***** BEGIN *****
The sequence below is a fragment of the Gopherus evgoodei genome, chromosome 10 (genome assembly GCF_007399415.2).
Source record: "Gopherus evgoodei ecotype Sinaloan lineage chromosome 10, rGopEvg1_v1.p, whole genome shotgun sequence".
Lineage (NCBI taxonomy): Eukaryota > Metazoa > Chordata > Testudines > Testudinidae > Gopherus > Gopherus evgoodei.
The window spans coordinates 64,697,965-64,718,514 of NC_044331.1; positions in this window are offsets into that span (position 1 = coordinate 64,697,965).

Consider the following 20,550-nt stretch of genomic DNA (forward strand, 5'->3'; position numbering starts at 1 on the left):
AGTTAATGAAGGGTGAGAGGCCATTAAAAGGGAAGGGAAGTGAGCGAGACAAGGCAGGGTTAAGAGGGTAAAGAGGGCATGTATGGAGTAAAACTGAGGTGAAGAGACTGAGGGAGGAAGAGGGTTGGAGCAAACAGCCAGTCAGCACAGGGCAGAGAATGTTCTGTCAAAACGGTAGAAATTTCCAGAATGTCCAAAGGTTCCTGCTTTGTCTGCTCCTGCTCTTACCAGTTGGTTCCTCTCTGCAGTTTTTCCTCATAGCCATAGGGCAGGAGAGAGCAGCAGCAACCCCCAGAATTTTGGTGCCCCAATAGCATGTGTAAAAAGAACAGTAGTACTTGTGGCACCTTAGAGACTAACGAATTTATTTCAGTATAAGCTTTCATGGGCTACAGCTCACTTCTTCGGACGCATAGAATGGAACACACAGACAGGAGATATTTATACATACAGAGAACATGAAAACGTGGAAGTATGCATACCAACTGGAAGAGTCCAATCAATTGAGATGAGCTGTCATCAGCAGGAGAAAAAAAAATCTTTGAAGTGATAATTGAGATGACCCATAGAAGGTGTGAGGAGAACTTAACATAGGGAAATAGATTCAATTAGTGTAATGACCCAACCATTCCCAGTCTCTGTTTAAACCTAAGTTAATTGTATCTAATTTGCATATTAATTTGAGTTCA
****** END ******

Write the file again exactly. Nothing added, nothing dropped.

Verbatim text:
The sequence below is a fragment of the Gopherus evgoodei genome, chromosome 10 (genome assembly GCF_007399415.2).
Source record: "Gopherus evgoodei ecotype Sinaloan lineage chromosome 10, rGopEvg1_v1.p, whole genome shotgun sequence".
Lineage (NCBI taxonomy): Eukaryota > Metazoa > Chordata > Testudines > Testudinidae > Gopherus > Gopherus evgoodei.
The window spans coordinates 64,697,965-64,718,514 of NC_044331.1; positions in this window are offsets into that span (position 1 = coordinate 64,697,965).

Consider the following 20,550-nt stretch of genomic DNA (forward strand, 5'->3'; position numbering starts at 1 on the left):
AGTTAATGAAGGGTGAGAGGCCATTAAAAGGGAAGGGAAGTGAGCGAGACAAGGCAGGGTTAAGAGGGTAAAGAGGGCATGTATGGAGTAAAACTGAGGTGAAGAGACTGAGGGAGGAAGAGGGTTGGAGCAAACAGCCAGTCAGCACAGGGCAGAGAATGTTCTGTCAAAACGGTAGAAATTTCCAGAATGTCCAAAGGTTCCTGCTTTGTCTGCTCCTGCTCTTACCAGTTGGTTCCTCTCTGCAGTTTTTCCTCATAGCCATAGGGCAGGAGAGAGCAGCAGCAACCCCCAGAATTTTGGTGCCCCAATAGCATGTGTAAAAAGAACAGTAGTACTTGTGGCACCTTAGAGACTAACGAATTTATTTCAGTATAAGCTTTCATGGGCTACAGCTCACTTCTTCGGACGCATAGAATGGAACACACAGACAGGAGATATTTATACATACAGAGAACATGAAAACGTGGAAGTATGCATACCAACTGGAAGAGTCCAATCAATTGAGATGAGCTGTCATCAGCAGGAGAAAAAAAAATCTTTGAAGTGATAATTGAGATGACCCATAGAAGGTGTGAGGAGAACTTAACATAGGGAAATAGATTCAATTAGTGTAATGACCCAACCATTCCCAGTCTCTGTTTAAACCTAAGTTAATTGTATCTAATTTGCATATTAATTTGAGTTCA